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FastNotes

  • In ancient Egyptian mythology, the deity Osiris was torn apart by his brother Set and the pieces of his body scattered up and down the Nile. Osiris’ wife (and sister) Isis searched for them, sewed them back together, and reanimated Osiris by the power of her love.
  • “For me as a composer, formally speaking it is very interesting to present little objects – pieces of sound – separately and what they sound like as a whole,” Pintscher says.
  • Violence is implicit from the very beginning of the piece, in music of glittering, jagged edges. This shatters into its components, and the rebuilding process begins, culminating in a new/old music.

Composed: 2005
Length: c. 7 minutes
Orchestration: 3 flutes (2nd & 3rd = piccolo), 2 oboes, English horn, 2 clarinets, bass clarinet (= contrabass clarinet), 2 bassoons, contrabassoon, 4 horns, 3 trumpets, 3 trombones, tuba, timpani, percussion (bass drum, bell plates, bongo drums, chimes, claves, crotales, flexatone, glockenspiel, guiro, maracas, marimbaphone, sandpaper blocks, shell chimes, snare drum, suspended cymbals, tam-tams, temple blocks, Thai nipple gongs, tom-toms, triangle, vibraphone, woodblocks, xylophone), 2 harps, piano, celesta, and strings

First Los Angeles Philharmonic performances (West Coast premiere)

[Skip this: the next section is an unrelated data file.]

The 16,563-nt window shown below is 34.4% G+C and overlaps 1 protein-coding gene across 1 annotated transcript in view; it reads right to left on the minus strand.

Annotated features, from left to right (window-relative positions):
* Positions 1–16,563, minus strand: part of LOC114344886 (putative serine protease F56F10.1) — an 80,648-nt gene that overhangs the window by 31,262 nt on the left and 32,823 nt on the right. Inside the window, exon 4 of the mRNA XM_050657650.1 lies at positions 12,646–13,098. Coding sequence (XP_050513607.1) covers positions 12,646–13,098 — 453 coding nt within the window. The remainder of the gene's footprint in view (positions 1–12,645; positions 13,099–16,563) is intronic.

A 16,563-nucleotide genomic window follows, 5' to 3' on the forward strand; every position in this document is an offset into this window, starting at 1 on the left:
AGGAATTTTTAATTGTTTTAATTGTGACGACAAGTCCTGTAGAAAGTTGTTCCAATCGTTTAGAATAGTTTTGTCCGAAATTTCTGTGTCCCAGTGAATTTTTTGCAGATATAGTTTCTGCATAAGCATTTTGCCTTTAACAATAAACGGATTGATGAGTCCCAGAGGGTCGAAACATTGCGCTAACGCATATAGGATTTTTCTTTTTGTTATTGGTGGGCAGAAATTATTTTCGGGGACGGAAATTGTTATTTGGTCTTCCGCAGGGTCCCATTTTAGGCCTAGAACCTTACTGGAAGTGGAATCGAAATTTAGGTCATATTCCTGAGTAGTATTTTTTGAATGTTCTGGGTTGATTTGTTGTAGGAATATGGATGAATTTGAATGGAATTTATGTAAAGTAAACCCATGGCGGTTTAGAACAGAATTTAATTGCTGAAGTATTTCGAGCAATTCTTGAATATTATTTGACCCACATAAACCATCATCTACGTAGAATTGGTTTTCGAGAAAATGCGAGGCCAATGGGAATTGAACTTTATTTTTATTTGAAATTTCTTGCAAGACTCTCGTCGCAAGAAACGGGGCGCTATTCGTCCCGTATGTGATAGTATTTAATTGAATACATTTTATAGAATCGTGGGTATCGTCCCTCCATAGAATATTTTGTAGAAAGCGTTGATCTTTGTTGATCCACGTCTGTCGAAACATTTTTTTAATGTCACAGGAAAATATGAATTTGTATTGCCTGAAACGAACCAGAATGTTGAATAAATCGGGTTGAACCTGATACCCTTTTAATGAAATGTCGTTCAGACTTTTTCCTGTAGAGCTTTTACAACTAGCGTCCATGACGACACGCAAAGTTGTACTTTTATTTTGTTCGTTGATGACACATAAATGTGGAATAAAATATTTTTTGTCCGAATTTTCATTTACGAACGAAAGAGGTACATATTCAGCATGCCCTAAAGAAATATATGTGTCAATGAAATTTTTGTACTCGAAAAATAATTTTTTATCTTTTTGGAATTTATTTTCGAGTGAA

Pintscher’s inspiration was first directed toward the Osiris myth by a 1970 work by the German artist Joseph Beuys (1921-1986), a group of cardboard sewing patterns (from an earlier work) on an otherwise blank canvas, which Beuys called Osiris. The ancient Egyptian deity Osiris was torn apart by his brother Set and the pieces of his body scattered up and down the Nile. Osiris’ wife (and sister) Isis searched for them, sewed them back together, and reanimated Osiris by the power of her love.

 “For me as a composer, formally speaking it is very interesting to present little objects – pieces of sound – separately and what they sound like as a whole,” Pintscher says. “So you have a totality of sound, which is destroyed, falls apart into individual objects. You see the individual objects and then they are recombined... but they are not the same.”

Pintscher makes this process of fragmentation, collection, and metamorphosis quite apprehendable in towards Osiris. Violence is implicit from the very beginning, in music of glittering, jagged edges. This shatters into its components, and the rebuilding process begins, culminating in a new/old music, reinvigorated but haunted by the destructive process.

towards Osiris was premiered by Simon Rattle and the Berliner Philharmoniker in March 2006.  

— John Henken